Visiting Fontanella Family Winery
Posted by Gabe on July 28, 2009
When I got up this morning I had no plans to visit Fontanella Family Winery. In fact, I wasn’t familiar with them. That all changed pretty quickly. For the second time in a few months I had the opportunity to spend some time with Peter Rubissow of Rubissow Wines. It was once again an excellent time; a detailed report of my first visit to Rubissow is available. The offshoot of all that is that Peter recommended Fontanella. I headed straight to their tasting room a bit further down the hill on Mount Veeder when I left Peter.
Karen Fontanella greeted me warmly when I arrived. I got a brief history of their winery which is a pretty new operation. Work on their tasting room was completed just about a year ago in the summer of 2008. They’ve been pouring wines there by appointment ever since. We went through their current releases which are made from purchased fruit. They have extensive plans to plant on their own property in the area surrounding the winery and tasting room. For now though they have sourced their fruit from sources they are familiar with, both friends and others. While there is quite a bit of Mount Veeder fruit in their wines they also source in Calistoga, Rutherford and Carneros. Once their vines are planted and bearing fruit they will ultimately make Mount Veeder Appellation wines.
Jeff Fontanella is the winemaker and he founded this winery along with his wife Karen. His prior wine-making experience includes work at Opus One, ZD Wines and Saddleback. Along the way he picked up a host of experience which helped him hone his craft and find his personal sweet spot in terms of wine-making style and philosophy. I didn’t get to meet Jeff this time out but his wines spoke for him, quite loudly:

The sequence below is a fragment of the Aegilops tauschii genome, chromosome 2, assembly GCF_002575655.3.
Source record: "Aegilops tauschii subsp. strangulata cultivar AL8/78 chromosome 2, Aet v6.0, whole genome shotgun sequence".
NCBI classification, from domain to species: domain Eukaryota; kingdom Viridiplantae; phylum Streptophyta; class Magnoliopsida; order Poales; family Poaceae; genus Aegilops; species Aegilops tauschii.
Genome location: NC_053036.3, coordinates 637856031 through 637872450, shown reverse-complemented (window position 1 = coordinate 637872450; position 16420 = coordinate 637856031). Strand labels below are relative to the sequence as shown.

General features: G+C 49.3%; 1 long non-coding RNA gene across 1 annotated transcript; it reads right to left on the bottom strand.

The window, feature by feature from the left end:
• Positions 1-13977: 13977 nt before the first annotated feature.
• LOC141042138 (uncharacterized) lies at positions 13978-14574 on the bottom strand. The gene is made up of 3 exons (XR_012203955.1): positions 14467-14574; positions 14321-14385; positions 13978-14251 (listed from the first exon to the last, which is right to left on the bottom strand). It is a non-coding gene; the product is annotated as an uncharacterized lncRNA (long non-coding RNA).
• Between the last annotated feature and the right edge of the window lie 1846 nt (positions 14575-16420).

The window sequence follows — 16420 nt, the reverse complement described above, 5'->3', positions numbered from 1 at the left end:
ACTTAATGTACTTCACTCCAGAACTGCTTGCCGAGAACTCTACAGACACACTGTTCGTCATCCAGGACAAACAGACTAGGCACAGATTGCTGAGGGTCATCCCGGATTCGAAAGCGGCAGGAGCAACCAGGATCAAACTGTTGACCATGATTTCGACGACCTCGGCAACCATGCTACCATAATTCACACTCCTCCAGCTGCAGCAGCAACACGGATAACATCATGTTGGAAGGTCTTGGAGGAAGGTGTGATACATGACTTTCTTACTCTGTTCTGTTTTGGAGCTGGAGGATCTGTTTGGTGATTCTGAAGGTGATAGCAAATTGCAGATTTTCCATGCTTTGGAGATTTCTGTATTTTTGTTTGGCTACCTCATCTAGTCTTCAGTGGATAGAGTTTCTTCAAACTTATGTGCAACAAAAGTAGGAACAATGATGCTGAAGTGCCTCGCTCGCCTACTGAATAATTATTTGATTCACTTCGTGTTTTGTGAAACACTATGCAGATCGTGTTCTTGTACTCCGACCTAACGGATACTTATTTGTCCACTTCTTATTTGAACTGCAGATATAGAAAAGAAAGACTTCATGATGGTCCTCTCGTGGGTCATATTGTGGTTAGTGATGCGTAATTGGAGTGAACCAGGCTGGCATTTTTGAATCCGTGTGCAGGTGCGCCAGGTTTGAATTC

The 2007 Fontanella Chardonnay is an even split of Carneros and Mount Veeder Fruit. This Chardonnay reminded me of the Van Halen song “Ain’t Talkin’ ’bout Love.” Specifically when David Lee Roth sings, “I’ve been to the edge, and there I stood and looked down.” The reason for that is that this wine really skated the oak edge for me. I found it had just enough oak treatment to add layers of complexity and make it really interesting to drink and contemplate, but not enough to bog it down or mask the fruit. The nose of this wine is very expressive and the finish has a nice rich and creamy edge. The wine retails for $30.
The 2006 Fontanella Cabernet Sauvugnon is made from Rutherford (86%) and Mount Veeder (16%) fruit. More than anything I was salivating, hoping someone would show up with some fork tender Filet Mignon when I tasted this 100% Cabernet Sauvignon. As there was no grill in sight I was left to think about this wine. It’s a well structured wine that features lots of berry fruit flavors and firm but yielding tannins. Rutherford dust, baker’s chocolate are out in force on the finish along with some espresso notes. This is a really nice Cabernet that should improve with some bottle age. It sells for $55.
The 2007 Fontanella Zinfandel is made up of Calistoga (67%) and Mount Veeder (33%) fruit If I wanted to sit in the corner, sip wine and contemplate life this Zinfandel would be a good choice. It has a big, bold, hedonistic nose that draws you to the glass. Rich, ripe, berry jam fruit notes are copious throughout the palate along with some spice reference points. The finish of this Zin is soft, smooth, silky and of excellent length. As soon as it’s fades you’ll want another sip.
In addition to these current releases I had the opportunity to taste barrel samples of the Cabernet Sauvignon components for the next release. They seemed to indicate consistency of quality and style, good signs in my book. As I mentioned above to visit Fontanella you need to make an appointment, so keep that in mind before visiting. Picking up the phone to make that call is well worth your time. The tasting room at Fontanella is cozy, welcoming and well appointed. It has a nice view of their property which will be under vine before long. Most importantly the wines are delicious, well made, artisinal offerings that are worth the extra effort to seek out. Karen Fontanella is a very gracious and charming host who will be happy to tell you about the wines and the burgeoning history of their winery. They’re already on my short list to revisit on my next trip to Napa as I expect the lovely wines to continue. Special thanks to Peter for the recommendation.